- What is your job like? Describe a typical day. Would it be possible for me to observe you sometime?
- What kinds of problems do you deal with? What kinds of decisions do you make?
- Is your workflow steady or do you alternate between being very busy and very slow?
- How did you become interested in this field? How did you get started?
- What kind of jobs did you have before this one? How did they help prepare you for this work? Which jobs were most helpful?
- What is the best educational preparation for this field? Is a recent graduate’s GPA important in hiring decisions?
- What kind of growth patterns are you seeing in this field that I should consider in my decision?
- From your personal experience in this field, what attributes do you think are essential for success?
- What professional journals do you read? What professional organizations do you belong to?
- What part of your job do you find most interesting or rewarding? What parts do you dislike or feel dissatisfied with?
- What skills are needed in this field? What skills should I be concentrating on at this point in my education? What skills are looked for in entry-level employees?
- What experiences have you had that have been invaluable in learning your job?
- What are some of the difficulties in working in this field and what motivates you to stay in spite of them?
- What else should I know in order to make an informed decision about this field?
- Can you recommend someone else for me to talk with in this field? When I contact this person, may I use your name?
- Do you know of any comparable job titles I should be exploring in this field?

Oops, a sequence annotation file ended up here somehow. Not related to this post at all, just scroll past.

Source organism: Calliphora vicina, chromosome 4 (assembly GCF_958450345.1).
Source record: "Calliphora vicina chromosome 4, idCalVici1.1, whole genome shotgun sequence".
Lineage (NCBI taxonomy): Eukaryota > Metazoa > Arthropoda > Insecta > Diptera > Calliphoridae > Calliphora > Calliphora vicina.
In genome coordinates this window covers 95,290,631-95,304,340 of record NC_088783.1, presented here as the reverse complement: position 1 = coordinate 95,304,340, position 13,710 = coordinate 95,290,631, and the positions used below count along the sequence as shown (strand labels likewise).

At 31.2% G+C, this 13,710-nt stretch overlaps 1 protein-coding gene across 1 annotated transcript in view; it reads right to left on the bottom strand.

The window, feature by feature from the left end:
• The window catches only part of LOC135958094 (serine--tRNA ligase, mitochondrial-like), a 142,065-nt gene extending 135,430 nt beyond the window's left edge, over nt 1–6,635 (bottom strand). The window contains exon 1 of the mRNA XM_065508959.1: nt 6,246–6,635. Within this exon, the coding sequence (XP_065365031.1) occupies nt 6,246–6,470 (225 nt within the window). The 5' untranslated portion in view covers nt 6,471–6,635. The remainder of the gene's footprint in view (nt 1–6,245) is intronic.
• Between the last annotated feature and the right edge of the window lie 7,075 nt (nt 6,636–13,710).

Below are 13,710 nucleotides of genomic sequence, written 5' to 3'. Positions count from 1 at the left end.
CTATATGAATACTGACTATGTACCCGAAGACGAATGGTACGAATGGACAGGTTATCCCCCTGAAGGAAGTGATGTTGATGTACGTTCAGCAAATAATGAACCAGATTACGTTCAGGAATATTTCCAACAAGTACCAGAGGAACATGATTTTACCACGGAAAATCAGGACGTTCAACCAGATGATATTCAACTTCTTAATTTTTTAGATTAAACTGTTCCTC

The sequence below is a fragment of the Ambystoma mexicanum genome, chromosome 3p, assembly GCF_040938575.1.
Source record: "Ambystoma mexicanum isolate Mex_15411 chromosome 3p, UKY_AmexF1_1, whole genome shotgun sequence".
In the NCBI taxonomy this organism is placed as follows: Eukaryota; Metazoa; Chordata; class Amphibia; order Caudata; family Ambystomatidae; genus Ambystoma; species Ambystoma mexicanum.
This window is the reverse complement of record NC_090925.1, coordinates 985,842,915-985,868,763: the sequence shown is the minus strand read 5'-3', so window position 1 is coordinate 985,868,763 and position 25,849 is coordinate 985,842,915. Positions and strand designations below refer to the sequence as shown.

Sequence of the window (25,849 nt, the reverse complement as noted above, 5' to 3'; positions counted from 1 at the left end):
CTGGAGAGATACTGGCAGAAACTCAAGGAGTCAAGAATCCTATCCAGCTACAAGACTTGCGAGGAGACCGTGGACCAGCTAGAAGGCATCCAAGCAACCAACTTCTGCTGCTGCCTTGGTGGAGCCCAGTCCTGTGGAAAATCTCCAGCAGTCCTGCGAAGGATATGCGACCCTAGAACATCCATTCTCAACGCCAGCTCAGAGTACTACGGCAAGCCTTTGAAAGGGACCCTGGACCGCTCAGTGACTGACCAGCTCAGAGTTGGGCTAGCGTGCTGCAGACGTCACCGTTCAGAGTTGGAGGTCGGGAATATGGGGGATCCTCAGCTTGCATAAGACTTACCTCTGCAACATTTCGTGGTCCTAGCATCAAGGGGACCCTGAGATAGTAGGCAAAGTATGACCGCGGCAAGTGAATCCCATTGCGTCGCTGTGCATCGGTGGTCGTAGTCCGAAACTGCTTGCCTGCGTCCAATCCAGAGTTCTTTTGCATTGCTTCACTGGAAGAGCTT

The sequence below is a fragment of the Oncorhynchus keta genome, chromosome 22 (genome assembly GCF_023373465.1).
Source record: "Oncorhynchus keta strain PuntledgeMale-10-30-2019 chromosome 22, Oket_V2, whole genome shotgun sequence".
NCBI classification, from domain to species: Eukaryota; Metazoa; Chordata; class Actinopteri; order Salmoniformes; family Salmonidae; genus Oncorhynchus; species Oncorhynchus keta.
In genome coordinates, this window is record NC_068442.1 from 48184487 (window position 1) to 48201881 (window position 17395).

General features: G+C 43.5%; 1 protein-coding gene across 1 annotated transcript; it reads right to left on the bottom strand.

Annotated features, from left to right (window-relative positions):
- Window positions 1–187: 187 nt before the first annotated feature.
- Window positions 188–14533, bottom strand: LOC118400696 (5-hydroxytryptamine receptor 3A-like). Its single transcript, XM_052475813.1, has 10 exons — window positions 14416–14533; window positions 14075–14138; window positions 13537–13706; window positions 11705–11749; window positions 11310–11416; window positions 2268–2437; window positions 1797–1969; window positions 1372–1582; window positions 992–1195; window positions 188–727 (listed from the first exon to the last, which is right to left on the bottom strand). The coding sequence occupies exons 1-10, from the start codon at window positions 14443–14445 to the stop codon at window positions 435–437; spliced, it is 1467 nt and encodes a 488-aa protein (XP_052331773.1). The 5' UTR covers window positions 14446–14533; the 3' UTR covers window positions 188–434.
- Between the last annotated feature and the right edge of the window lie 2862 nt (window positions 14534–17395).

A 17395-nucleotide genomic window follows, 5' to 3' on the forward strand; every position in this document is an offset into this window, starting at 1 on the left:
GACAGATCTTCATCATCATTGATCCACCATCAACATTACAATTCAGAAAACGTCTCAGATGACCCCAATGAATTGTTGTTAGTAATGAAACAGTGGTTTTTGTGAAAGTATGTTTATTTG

- Do you offer experiential learning opportunities such as internships, co-ops, and summer jobs? What level of college students do you consider for these positions? Whom can I contact for more information?
- Would you be willing to critique my resume?
- Why did you decide to work for this company? What do you like best about it? How is this company different from the competition? What is the corporate culture like?
- What kinds of professional development does your company offer? Do employees in this field generally get advanced degrees or special training?
- What would you be doing if you didn’t work for this company/in this field?
Step 4: Conducting the interview
Conduct the informational interview like a job interview:
- Dress as professionally as possible. This includes a jacket and tie for men, and dress pants or a knee-length skirt for women. Wear a watch so you can keep track of time during the interview.
- Arrive at the interview a few minutes early, so you don’t appear rushed or out of breath when you walk in.
- Have your list of questions handy, and bring paper for taking notes and several pens.
- Stick to your schedule. If the interview is scheduled for 20 minutes, make sure it only lasts 20 minutes. If the person you’re interviewing wanders off topic you can politely remind them that you have additional questions and you don’t want to take up more time than is scheduled.
- At the end of the interview, thank the interviewee for his time. Ask if you can contact him/her for additional information and if so, what is the best way to reach him/her?
Step 5: After the informational interview
As soon as you get home, write a thank-you note and mail or e-mail immediately. If there was a topic discussed that particularly interested you or an area that you now want to explore further, let your interview subject know. They’ll appreciate a personalized note, instead of a bland thank-you.
It’s a good idea to keep a list of all the people you talked with, the leads they gave you and other contacts generated along the way. You should also keep a list of the questions you asked and any notes you took with the contact information. You may want to type your notes while the information is still fresh in your mind so you can remember more easily what you just wrote.
The process for setting up an informational interview or job shadowing visit is the same —for a job shadow, you are just asking for a bit more time. Consider starting with an informational interview, and following up with a job shadow if you want to get a deeper view. During a typical job shadowing visit, you “shadow” an employee at work for a couple of hours, or even a full day.